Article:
I’m not doing so great with the concept of drawing a random card. For one, having a library book with a return date is not conducive to this challenge. Also, if I like a story in the collection, I want to read more, usually the rest of the collection. So, I am changing the challenge up a bit and post another “batch” of updates.
This week, my copy of the collection of stories by Gogol was due back at the library. I have previously posted about my reading of The Overcoat, but I also read another story by Gogol that wasn’t on my original list, just because I really enjoyed his work.:
|♦︎ 10||The Nose||Nicolai Gogol||The Overcoat and Other Short Stories|
|♦︎ 9||The Tale of How Ivan Ivanovich Quarrelled with Ivan Nikiforovich||Nicolai Gogol||The Overcoat and Other Short Stories|
|♦︎ 8||Old-Fashioned Farmers||Nicolai Gogol||The Overcoat and Other Short Stories|
So, one of the things that became clear to me reading Gogol’s stories is that I would have loved to have read his stories side by side with Kafka’s when I was in my Kafka phase.
Where Kafka is mostly about angsty nightmares, and the impotence of any individual to do anything, Gogol uses similar techniques of absurdism but adds humor to satirise whatever he is describing.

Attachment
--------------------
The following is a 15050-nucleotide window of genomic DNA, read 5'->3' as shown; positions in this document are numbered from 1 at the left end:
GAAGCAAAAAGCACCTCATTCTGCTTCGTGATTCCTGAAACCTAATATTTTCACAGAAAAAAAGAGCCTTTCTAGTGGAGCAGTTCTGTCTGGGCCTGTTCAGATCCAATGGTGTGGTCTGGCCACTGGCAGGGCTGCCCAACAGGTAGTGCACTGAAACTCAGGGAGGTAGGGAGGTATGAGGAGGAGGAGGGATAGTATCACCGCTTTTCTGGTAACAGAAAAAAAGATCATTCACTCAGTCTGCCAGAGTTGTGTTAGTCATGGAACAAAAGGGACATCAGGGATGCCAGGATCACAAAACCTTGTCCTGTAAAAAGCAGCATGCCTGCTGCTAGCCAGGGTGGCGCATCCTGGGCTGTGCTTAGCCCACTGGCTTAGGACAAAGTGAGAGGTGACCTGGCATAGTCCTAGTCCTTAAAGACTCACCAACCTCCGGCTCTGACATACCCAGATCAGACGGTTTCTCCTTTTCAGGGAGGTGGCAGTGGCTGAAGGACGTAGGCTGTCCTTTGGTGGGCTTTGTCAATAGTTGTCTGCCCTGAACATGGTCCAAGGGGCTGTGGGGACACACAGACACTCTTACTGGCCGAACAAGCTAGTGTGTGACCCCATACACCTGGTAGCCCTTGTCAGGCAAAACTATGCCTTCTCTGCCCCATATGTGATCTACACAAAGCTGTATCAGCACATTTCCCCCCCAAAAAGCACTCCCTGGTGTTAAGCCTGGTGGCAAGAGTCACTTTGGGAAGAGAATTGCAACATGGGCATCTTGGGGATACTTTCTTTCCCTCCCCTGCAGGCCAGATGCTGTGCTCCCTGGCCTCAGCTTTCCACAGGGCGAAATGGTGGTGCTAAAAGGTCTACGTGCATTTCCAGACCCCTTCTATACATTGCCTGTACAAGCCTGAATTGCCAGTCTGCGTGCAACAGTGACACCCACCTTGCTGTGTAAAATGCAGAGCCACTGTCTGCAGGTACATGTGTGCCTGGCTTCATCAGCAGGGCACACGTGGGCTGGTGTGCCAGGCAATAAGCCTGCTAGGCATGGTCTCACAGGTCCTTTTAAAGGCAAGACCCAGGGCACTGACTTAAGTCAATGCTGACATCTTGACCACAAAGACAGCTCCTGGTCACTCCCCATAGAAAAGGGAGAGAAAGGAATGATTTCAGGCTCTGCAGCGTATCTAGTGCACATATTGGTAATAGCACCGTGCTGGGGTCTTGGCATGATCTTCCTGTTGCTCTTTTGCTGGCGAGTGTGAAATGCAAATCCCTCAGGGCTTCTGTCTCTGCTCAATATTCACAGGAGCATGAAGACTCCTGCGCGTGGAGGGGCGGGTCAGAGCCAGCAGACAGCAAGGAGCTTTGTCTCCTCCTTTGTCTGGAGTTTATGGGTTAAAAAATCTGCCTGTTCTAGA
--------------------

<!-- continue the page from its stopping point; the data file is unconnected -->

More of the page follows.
Having encountered his short stories, I really want to read Dead Souls.
As the stories I picked:
The Nose – This was hilarious. I had no idea what the story was about but the concept and the execution of the story actually made me laugh. I loved it. Sure, it is a fine example of satire of how anyone or anything can climb the career ladder in the Russian civil service, but also it was just really funny.
The Tale of How Ivan Ivanovich Quarrelled with Ivan Nikiforovich – Both satire and a moral tale of how a simple insult can ruin several lives. This was poignant and sad more than anything, but I liked the simple way in which the story is told.
Old-Fashioned Farmers – Another story set in rural Ukraine and told in simple terms, this story was very similar to the story if the two Ivans, but instead of looking at a personal insult as the catalyst for tragedy, this story looks at how careless words belittling something that someone else feels strongly about can have the same effect. I liked it. While it was similar to the story of the two Ivans, this story also showed the sad way that farming is lost due to lack of knowledge and lack of care and how this spirals communities that were previously self-sufficient into serfdom and destitution.
I also managed to read this additional story:
Diary of a Madman – This was quite different. Whatever humor or satire might have been hinted at in the first diary entries, were soon overshadowed by the concern for the diarists mental state. This was a descent into hell … or some form of mental illness that reminded me much of Bartleby, the Scrivener (but describing a different mental illness)
Glad you enjoyed these. I’d guess you’ll like Dead Souls too then…
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I think I will get something out of Dead Souls, but I am both dreading and am intrigued by the concept of Gogol taking on Dante in Dead Souls.
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